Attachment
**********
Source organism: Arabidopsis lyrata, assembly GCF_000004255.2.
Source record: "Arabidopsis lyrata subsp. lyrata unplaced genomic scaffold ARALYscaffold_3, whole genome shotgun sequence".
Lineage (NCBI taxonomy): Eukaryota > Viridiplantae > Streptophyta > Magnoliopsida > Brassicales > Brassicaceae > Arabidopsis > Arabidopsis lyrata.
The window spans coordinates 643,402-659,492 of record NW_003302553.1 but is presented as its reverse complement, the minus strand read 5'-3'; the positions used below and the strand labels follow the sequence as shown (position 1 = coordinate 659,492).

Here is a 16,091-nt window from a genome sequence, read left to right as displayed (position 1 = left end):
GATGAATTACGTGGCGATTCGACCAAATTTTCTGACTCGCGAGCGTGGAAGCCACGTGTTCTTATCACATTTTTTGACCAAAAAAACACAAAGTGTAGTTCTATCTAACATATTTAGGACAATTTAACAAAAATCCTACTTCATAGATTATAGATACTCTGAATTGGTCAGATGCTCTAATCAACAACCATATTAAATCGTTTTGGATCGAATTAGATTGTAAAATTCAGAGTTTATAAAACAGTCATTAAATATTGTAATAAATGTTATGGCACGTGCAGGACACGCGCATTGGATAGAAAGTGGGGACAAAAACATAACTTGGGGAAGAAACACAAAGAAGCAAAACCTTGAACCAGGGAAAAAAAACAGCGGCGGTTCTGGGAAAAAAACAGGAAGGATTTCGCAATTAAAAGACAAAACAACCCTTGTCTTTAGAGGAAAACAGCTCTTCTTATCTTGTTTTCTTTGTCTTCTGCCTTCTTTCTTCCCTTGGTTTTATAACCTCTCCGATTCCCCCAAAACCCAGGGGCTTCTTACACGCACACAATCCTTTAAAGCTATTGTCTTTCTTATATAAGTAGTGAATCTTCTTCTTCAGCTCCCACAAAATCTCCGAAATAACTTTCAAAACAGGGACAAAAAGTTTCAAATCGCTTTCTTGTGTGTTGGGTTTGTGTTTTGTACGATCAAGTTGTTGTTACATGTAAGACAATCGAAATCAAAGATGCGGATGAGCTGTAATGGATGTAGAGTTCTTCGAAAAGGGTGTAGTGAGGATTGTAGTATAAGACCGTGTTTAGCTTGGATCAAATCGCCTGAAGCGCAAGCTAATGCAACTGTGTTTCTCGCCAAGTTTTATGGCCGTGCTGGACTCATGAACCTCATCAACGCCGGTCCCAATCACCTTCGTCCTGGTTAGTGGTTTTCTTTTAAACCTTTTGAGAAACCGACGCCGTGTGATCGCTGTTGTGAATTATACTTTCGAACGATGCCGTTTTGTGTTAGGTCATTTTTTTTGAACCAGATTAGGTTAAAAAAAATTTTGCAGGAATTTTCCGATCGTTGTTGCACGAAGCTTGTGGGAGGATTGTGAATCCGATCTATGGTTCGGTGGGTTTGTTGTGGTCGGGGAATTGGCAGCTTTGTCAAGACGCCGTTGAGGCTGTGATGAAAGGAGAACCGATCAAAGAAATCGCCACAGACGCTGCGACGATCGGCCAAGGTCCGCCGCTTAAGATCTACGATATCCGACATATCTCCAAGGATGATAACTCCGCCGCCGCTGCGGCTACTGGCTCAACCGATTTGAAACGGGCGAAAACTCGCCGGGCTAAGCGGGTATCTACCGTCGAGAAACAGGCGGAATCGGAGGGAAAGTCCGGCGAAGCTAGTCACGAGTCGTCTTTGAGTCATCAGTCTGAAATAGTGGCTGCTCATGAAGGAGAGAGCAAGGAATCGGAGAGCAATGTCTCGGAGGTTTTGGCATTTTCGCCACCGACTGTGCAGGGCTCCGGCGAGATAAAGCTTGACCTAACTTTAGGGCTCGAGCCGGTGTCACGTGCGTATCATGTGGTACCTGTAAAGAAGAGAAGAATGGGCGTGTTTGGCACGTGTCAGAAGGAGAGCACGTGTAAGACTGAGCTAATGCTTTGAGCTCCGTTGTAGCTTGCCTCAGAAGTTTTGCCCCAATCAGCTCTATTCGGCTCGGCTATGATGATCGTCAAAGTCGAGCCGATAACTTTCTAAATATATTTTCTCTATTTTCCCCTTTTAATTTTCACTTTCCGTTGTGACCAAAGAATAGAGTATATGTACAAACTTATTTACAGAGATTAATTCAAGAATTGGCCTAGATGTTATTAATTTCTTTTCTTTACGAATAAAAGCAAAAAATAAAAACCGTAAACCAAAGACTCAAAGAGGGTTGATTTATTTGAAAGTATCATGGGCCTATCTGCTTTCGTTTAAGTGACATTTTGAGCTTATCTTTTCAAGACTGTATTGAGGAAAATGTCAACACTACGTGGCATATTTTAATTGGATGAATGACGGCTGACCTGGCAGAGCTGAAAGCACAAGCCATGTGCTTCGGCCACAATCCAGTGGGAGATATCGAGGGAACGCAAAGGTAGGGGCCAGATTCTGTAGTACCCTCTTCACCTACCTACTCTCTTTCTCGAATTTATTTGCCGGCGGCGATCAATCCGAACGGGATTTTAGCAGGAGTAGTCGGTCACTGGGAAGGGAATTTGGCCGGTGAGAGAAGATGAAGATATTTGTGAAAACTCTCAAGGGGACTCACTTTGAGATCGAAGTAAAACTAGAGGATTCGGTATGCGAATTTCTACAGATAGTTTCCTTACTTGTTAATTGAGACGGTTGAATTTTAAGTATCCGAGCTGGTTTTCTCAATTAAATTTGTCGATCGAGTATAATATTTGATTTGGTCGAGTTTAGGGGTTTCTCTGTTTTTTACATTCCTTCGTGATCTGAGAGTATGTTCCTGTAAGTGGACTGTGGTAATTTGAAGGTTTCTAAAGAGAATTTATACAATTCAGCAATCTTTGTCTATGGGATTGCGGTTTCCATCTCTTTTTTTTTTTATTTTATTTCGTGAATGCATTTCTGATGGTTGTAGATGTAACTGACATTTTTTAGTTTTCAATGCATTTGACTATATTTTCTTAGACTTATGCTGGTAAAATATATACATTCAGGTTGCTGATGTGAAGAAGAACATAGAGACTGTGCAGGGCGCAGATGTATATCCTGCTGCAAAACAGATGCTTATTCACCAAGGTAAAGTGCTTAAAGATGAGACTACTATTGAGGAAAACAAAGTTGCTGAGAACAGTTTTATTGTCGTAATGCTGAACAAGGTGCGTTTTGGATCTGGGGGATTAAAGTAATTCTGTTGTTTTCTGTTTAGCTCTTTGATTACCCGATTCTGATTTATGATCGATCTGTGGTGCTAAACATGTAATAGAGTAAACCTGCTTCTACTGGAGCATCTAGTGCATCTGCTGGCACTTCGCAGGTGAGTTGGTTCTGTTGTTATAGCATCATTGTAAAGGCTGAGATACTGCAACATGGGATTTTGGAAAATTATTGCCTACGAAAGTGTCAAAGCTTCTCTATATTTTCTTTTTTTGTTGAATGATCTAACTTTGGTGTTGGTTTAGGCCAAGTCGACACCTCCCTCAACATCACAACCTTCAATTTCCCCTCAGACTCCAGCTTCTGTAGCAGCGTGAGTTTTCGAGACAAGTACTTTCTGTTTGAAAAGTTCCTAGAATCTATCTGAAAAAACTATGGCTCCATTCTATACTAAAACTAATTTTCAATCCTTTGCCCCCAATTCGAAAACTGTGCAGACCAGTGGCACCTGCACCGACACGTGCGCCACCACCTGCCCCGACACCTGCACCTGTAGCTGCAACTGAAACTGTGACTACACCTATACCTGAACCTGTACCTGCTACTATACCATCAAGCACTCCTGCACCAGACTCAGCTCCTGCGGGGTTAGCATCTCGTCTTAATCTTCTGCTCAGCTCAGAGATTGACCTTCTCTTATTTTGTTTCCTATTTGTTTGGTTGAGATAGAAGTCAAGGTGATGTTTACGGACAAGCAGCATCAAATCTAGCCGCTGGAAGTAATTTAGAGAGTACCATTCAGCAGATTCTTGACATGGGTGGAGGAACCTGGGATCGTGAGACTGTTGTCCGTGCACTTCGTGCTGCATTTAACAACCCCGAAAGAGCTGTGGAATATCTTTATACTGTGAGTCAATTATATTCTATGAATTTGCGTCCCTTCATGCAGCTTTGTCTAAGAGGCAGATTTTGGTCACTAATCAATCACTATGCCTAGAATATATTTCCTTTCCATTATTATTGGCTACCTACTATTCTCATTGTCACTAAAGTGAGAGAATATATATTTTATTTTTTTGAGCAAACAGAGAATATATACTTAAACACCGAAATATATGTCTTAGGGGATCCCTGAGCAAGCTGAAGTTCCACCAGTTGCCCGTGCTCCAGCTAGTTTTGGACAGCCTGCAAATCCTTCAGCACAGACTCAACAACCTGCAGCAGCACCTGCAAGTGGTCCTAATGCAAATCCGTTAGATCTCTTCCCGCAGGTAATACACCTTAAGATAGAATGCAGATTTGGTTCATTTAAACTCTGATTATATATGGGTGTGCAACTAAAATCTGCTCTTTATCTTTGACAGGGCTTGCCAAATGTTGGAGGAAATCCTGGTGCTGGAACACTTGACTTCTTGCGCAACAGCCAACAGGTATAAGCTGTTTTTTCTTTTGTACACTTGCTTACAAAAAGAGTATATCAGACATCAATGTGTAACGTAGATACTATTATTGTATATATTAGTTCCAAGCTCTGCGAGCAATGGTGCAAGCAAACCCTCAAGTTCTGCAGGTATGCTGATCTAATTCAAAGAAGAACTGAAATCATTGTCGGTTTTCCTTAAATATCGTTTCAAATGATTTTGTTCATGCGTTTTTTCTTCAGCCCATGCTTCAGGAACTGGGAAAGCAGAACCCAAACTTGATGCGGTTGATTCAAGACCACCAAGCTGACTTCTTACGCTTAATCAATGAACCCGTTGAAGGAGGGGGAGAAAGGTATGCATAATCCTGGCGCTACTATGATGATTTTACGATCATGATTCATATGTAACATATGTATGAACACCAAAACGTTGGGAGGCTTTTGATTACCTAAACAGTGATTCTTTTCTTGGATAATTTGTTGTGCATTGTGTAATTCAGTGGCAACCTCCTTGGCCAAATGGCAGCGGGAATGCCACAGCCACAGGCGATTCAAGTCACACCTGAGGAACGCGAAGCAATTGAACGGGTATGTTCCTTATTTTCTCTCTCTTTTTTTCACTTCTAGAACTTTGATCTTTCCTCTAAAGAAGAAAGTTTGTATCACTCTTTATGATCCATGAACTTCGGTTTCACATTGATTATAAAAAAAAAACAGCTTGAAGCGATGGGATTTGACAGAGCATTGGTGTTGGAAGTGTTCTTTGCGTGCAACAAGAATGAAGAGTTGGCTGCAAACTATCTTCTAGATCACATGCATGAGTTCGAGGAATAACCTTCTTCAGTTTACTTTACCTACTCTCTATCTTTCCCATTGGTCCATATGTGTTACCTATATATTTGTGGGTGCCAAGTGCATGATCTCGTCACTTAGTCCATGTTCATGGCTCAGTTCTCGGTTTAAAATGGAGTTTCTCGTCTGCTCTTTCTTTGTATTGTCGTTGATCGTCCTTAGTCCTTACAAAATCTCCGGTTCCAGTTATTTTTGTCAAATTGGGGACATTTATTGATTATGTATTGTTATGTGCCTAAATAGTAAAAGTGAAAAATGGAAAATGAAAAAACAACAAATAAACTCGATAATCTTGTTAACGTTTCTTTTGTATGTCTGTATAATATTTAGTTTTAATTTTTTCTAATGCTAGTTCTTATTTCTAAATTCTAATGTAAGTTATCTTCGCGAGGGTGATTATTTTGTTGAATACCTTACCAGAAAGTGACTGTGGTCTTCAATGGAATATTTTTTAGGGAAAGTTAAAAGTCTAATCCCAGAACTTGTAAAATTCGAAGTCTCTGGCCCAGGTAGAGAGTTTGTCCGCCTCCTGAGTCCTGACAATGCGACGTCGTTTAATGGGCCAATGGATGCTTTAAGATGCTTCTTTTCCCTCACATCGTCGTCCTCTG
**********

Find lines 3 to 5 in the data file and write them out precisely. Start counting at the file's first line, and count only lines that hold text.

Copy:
Lineage (NCBI taxonomy): Eukaryota > Viridiplantae > Streptophyta > Magnoliopsida > Brassicales > Brassicaceae > Arabidopsis > Arabidopsis lyrata.
The window spans coordinates 643,402-659,492 of record NW_003302553.1 but is presented as its reverse complement, the minus strand read 5'-3'; the positions used below and the strand labels follow the sequence as shown (position 1 = coordinate 659,492).

Here is a 16,091-nt window from a genome sequence, read left to right as displayed (position 1 = left end):